Paul McCartney is playing the Beatles card to try to get 28 Greenpeace protesters and their photographer and videographer out of jail in Russia where they are being held on charges of Hooliganism, according to CBS.
He quoted the line from the song "Back in the USSR": "Gee it's good to be back home," and McCartney asked Vladimir Putin, "Could you make that come true for the Greenpeace prisoners?"
McCartney partly defended, partly threw under the bus, environmental group Greenpeace. They have a habit of staging protests against alleged environmental offenders around the world. He assured Putin that they were nonviolent and "most certainly not an anti-Russian organization. In my experience they tend to annoy every government!"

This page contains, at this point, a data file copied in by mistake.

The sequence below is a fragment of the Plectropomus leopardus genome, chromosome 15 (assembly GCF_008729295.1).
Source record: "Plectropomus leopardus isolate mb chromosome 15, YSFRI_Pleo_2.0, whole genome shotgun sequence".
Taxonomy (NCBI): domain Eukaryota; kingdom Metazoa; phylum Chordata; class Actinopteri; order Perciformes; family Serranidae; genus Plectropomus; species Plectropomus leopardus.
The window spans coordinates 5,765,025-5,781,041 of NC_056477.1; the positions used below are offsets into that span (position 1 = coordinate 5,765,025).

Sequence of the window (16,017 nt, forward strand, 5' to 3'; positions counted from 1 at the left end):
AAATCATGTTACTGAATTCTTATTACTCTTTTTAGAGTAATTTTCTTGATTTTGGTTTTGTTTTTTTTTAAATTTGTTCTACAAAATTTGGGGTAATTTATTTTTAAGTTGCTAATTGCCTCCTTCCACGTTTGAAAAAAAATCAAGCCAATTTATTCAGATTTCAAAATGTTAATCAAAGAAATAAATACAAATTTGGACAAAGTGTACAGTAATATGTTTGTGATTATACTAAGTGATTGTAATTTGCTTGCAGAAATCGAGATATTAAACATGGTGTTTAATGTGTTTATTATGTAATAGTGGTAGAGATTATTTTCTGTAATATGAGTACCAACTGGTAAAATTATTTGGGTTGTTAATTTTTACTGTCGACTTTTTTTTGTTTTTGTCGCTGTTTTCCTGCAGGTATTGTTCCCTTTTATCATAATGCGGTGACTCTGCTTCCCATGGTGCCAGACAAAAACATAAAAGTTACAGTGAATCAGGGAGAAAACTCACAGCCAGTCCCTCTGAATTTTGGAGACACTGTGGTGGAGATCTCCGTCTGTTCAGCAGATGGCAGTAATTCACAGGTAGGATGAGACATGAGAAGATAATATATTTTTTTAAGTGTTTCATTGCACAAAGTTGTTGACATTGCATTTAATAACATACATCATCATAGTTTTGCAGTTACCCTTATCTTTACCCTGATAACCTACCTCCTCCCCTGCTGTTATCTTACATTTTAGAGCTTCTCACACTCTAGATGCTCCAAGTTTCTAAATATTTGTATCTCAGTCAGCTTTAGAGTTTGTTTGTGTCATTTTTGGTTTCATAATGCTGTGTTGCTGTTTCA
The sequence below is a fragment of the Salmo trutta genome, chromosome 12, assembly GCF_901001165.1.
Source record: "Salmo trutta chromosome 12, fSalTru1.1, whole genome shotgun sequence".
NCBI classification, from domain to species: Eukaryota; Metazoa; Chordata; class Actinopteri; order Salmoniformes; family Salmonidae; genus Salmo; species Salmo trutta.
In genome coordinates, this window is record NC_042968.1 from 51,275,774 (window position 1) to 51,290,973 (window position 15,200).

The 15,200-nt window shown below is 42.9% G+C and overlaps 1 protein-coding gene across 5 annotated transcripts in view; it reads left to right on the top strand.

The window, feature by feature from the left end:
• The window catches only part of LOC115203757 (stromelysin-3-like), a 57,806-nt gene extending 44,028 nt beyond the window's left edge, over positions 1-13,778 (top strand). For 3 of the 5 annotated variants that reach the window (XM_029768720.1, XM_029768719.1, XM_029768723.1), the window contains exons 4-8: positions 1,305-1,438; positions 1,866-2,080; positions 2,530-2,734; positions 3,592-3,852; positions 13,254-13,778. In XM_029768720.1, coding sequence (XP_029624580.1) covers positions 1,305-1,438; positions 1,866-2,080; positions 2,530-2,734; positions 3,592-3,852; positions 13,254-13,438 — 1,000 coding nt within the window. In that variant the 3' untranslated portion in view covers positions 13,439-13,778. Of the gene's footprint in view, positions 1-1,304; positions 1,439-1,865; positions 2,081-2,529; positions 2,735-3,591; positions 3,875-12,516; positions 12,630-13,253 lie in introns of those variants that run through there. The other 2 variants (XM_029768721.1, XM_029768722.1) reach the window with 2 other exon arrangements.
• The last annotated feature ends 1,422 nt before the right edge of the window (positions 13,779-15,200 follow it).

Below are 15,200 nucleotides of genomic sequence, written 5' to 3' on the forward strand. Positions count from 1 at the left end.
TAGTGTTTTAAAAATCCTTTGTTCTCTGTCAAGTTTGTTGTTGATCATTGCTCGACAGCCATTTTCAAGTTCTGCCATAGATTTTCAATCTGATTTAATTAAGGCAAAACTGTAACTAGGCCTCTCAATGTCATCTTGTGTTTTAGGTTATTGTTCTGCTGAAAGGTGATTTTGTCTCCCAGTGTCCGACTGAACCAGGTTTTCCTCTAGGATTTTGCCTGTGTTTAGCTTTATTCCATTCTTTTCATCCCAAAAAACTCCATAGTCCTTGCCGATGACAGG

His plight may be falling on deaf ears, however, as Kremlin spokesman Dmitry Peskov said he only heard of the letter, written October 14th, from media reports. He said that he had not received it, according to NBC.
Were I a Greenpeace prisoner, I wouldn't hold my breath. McCartney was one of a group of celebrities who attempted to use their star power on Putin, in order to convince him to free two members of the punk band, Pussy Riot. They remain jailed...
The Greenpeace activists face up to seven years in prison for their antics during a protest against Arctic oil drilling, during which they attempted to scale the Prirazlomnaya oil rig on September 18th. The rig is owned by state energy giant Gazprom, and is central to the Kremlin's effort to tap the Arctic's natural resources, therefore expanding Russia's economy.
It's kind of a big deal to them.
"It would be great if this misunderstanding could be resolved and the protesters can be home with their families in time for Christmas. We live in hope," McCartney wrote on his website. Well, that would be great, but since accusations run rampant that Putin uses the court system to persecute those that dare to oppose them, I wouldn't count on it.
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